Wednesday, June 11, 2008


In Part VI of the Constitutions of the Society of Jesus, Ignatius writes a long chapter on the vow of poverty. He writes a shorter chapter on obedience.

Chastity gets one sentence.
What pertains to the vow of chastity requires no interpretation, since it is evident how perfectly it should be preserved, by endeavoring to imitate therein the purity of the angels in cleanness of body and mind.
That's it. Many have commented on Ignatius's reticence here; probably it was a combination of discretion and confidence that the matter of this vow, unlike the others, was quite clear.

However, I have to say, I like to think it also shows a bit of that oh-my-God-this-is-so-not-a-subject-for-conversation, don't-you-talk-about-this-stuff-with-your-friends, squirmy, beads-of-sweat-on-the-forehead discomfort that dads feel today when it's time to give their sons "the talk". Except that Ignatius could not say, "Could you please go ask your mother?"

One of the most interesting interpretations I've heard of the vow in recent years comes again from Howard Gray, SJ, who takes what little Ignatius says about the chastity of the angels and runs with it. Says Gray:
Angels are messengers; they give a message that is unambiguous, that is good news for the hearer, or a challenge to the hearer. It is God’s intervention. Our chastity is really a liberation to be the kind of messenger in which people can see God working.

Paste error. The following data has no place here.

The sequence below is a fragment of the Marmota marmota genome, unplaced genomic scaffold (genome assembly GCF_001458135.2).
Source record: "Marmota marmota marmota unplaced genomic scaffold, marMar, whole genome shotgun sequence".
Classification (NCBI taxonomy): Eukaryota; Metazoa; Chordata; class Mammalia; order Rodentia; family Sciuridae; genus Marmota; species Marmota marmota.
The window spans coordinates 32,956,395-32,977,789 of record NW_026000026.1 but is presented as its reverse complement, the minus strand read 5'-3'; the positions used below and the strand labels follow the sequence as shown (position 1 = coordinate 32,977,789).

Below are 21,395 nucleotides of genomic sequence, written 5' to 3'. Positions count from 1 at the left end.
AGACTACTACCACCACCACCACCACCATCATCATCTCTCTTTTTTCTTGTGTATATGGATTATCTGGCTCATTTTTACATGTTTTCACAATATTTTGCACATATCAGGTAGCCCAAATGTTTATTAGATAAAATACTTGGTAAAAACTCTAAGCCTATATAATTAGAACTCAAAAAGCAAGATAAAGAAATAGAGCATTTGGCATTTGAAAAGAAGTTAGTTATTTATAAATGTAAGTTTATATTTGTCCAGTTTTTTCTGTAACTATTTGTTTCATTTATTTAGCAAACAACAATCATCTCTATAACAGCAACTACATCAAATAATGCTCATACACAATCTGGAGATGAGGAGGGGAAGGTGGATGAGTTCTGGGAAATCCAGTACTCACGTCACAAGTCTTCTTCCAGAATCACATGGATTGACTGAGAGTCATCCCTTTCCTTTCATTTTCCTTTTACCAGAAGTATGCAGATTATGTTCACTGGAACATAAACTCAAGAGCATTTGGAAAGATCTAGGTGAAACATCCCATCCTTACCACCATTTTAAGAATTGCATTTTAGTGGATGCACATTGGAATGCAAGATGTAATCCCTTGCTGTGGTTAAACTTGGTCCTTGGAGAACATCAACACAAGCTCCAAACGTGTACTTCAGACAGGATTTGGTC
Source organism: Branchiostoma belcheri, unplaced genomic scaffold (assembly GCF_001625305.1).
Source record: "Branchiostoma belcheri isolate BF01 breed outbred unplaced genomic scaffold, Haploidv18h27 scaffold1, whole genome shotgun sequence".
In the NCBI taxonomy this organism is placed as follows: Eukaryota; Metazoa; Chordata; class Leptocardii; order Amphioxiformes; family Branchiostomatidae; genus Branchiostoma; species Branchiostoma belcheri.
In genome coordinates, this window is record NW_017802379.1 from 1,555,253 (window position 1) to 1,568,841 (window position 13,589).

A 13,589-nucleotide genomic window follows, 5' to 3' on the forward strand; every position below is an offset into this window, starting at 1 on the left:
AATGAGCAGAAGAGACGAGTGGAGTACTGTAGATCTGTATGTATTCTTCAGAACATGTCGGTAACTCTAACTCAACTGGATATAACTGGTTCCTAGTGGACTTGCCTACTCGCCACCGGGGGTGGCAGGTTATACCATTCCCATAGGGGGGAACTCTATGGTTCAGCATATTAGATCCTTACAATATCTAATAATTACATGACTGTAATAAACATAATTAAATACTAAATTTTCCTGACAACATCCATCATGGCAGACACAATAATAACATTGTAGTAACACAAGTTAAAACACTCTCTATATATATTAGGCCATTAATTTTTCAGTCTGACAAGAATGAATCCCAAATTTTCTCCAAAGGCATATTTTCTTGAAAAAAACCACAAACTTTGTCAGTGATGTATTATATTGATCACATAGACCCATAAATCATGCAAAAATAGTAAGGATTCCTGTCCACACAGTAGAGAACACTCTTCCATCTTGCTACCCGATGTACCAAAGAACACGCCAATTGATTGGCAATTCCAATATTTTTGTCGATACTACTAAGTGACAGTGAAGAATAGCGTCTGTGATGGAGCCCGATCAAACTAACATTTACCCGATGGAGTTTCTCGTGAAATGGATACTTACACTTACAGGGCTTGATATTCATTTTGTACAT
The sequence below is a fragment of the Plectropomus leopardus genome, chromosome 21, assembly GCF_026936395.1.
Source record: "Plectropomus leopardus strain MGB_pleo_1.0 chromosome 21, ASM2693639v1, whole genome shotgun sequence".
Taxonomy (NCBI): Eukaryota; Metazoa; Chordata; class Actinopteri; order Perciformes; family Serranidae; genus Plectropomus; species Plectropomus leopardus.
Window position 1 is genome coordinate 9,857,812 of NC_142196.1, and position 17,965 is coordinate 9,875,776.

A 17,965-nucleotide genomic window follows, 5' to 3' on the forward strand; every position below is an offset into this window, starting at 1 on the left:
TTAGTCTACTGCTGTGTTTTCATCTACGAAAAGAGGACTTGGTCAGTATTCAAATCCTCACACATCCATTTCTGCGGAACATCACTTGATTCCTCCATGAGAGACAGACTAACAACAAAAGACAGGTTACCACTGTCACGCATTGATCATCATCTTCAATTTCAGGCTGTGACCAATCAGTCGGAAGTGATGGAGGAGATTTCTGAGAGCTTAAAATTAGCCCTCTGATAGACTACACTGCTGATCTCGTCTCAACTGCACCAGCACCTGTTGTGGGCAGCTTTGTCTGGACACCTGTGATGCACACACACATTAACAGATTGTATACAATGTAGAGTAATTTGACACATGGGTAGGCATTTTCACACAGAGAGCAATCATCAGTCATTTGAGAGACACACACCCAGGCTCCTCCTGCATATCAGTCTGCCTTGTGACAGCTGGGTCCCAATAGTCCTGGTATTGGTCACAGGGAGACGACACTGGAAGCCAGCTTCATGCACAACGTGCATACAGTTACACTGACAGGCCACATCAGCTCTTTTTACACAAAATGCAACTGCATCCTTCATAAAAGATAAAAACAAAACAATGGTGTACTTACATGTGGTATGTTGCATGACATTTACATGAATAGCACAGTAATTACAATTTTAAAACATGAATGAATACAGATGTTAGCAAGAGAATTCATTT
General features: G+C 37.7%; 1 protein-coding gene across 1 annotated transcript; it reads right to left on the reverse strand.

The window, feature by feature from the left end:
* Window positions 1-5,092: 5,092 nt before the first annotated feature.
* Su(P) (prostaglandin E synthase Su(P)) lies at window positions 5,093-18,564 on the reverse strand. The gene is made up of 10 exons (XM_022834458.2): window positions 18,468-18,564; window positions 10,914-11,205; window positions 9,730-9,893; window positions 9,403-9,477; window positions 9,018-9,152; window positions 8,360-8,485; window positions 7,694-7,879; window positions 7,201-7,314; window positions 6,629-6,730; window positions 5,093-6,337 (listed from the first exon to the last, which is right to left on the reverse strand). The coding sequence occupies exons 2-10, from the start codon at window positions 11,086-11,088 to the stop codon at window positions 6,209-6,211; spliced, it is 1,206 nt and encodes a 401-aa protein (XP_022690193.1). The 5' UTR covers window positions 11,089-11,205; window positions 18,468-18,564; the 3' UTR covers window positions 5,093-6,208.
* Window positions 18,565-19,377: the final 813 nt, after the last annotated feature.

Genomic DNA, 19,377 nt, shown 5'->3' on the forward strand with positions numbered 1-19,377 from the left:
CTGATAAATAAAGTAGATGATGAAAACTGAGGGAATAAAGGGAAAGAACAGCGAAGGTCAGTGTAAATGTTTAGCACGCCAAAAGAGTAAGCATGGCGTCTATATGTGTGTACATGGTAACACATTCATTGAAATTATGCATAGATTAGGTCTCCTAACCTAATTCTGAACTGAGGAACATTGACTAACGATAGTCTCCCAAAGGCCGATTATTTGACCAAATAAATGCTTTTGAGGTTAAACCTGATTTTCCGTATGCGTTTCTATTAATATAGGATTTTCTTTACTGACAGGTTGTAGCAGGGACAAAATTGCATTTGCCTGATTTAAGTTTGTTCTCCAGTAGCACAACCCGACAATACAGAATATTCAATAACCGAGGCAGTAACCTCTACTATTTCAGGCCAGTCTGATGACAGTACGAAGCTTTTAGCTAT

All the vows are meant to make us more able to serve others. So, he goes on, "Chastity is the empowerment to give people a love they can trust." In a world where trust is often compromised by the needs and desires of others, he says, “what an apostolic gift it is” to be someone who “just wants the good of the other person." For the one who takes the vow of chastity, “Everyone has a claim, whether I find them attractive or not.”

So, a messenger of good news; a love that people can trust; and a love without motive of gain -- aren't they some wonderfully high bars?

I'll be back with some ideas of my own tomorrow, but I encourage any of you reading to make comments or ask questions of your own. Chastity is the least understood of the three vows, and often people's thinking either idealizes us as not subject to the same human feelings everyone else has or considers a chaste life unhealthy, if not dangerous.

What do you think? As the prophet Dr. Ruth Westheimer used to say, "Let's talk!" (And don't worry, you won't offend.)

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